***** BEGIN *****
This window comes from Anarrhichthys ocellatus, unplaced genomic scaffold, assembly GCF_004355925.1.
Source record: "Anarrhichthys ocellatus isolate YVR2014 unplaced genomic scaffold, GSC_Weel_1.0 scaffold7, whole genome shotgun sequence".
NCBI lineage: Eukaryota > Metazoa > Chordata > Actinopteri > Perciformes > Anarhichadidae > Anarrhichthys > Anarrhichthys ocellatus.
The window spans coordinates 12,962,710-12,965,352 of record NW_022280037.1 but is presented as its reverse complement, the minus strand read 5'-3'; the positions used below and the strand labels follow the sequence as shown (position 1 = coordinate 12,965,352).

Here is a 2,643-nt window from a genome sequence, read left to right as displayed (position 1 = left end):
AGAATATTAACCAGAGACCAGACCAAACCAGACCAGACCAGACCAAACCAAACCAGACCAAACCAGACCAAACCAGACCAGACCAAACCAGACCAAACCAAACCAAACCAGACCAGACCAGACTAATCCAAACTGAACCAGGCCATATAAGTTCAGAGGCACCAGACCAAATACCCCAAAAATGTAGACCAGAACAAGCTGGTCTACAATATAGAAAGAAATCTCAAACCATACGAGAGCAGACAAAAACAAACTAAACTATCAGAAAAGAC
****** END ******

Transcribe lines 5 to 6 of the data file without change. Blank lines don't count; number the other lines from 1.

Here is a 2,643-nt window from a genome sequence, read left to right as displayed (position 1 = left end):
AGAATATTAACCAGAGACCAGACCAAACCAGACCAGACCAGACCAAACCAAACCAGACCAAACCAGACCAAACCAGACCAGACCAAACCAGACCAAACCAAACCAAACCAGACCAGACCAGACTAATCCAAACTGAACCAGGCCATATAAGTTCAGAGGCACCAGACCAAATACCCCAAAAATGTAGACCAGAACAAGCTGGTCTACAATATAGAAAGAAATCTCAAACCATACGAGAGCAGACAAAAACAAACTAAACTATCAGAAAAGAC